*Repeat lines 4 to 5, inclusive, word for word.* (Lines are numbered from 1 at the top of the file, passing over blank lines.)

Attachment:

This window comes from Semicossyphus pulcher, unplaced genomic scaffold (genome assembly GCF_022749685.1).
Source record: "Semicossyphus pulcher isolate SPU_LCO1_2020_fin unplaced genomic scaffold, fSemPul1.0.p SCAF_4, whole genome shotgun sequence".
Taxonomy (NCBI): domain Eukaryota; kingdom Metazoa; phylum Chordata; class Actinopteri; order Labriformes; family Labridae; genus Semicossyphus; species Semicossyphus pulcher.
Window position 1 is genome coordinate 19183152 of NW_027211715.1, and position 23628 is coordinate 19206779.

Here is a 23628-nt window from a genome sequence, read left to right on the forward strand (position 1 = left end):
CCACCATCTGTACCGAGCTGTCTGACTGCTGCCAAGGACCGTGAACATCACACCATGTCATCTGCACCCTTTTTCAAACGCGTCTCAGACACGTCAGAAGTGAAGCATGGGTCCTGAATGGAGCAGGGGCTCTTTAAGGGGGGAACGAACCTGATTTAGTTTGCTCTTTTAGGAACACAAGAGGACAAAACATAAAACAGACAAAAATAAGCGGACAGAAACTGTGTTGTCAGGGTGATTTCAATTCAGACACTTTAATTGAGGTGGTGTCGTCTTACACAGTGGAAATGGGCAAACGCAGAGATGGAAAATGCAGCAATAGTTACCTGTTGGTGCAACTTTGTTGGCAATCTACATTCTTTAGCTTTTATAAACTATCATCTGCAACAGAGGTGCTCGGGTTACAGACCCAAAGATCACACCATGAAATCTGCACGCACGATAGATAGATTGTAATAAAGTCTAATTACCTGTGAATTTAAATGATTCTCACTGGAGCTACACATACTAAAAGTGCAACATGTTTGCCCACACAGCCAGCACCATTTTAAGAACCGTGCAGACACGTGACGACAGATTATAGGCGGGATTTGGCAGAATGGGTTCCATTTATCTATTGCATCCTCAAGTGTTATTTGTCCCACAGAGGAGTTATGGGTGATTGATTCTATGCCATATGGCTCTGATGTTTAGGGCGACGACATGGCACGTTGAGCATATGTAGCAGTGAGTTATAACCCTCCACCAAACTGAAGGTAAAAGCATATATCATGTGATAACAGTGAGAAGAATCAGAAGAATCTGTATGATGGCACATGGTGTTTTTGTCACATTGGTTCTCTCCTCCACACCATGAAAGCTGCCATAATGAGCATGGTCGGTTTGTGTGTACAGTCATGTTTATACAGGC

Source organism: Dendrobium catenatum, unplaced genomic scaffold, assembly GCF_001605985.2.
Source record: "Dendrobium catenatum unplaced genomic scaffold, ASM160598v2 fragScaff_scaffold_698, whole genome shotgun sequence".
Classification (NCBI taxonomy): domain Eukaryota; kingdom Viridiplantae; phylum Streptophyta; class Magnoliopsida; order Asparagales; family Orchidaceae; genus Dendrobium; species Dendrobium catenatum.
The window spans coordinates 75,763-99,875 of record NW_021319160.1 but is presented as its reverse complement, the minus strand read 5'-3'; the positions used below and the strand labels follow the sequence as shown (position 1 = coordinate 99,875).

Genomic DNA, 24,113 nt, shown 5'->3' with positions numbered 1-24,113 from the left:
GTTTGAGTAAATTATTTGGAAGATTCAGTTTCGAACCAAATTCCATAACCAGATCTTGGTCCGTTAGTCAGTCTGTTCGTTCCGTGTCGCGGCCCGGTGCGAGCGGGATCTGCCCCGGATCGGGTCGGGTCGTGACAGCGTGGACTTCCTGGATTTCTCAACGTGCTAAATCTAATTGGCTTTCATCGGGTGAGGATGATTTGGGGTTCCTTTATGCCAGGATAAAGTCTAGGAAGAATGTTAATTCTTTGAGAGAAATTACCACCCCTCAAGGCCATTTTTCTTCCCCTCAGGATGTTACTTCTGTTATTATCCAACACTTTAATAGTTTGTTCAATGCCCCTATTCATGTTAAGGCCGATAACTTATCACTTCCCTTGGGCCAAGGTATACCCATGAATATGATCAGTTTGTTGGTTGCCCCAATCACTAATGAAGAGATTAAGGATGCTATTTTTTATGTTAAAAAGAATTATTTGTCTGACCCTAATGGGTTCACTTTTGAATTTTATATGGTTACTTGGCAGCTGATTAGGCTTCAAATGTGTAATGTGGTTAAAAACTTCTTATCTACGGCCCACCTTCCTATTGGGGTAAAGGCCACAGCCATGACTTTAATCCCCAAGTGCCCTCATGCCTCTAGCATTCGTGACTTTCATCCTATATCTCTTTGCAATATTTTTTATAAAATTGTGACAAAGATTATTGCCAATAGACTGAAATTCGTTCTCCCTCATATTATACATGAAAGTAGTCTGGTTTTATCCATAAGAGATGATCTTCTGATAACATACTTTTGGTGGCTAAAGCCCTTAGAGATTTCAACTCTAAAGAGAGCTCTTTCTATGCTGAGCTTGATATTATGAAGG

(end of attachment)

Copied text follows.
Window position 1 is genome coordinate 19183152 of NW_027211715.1, and position 23628 is coordinate 19206779.

Here is a 23628-nt window from a genome sequence, read left to right on the forward strand (position 1 = left end):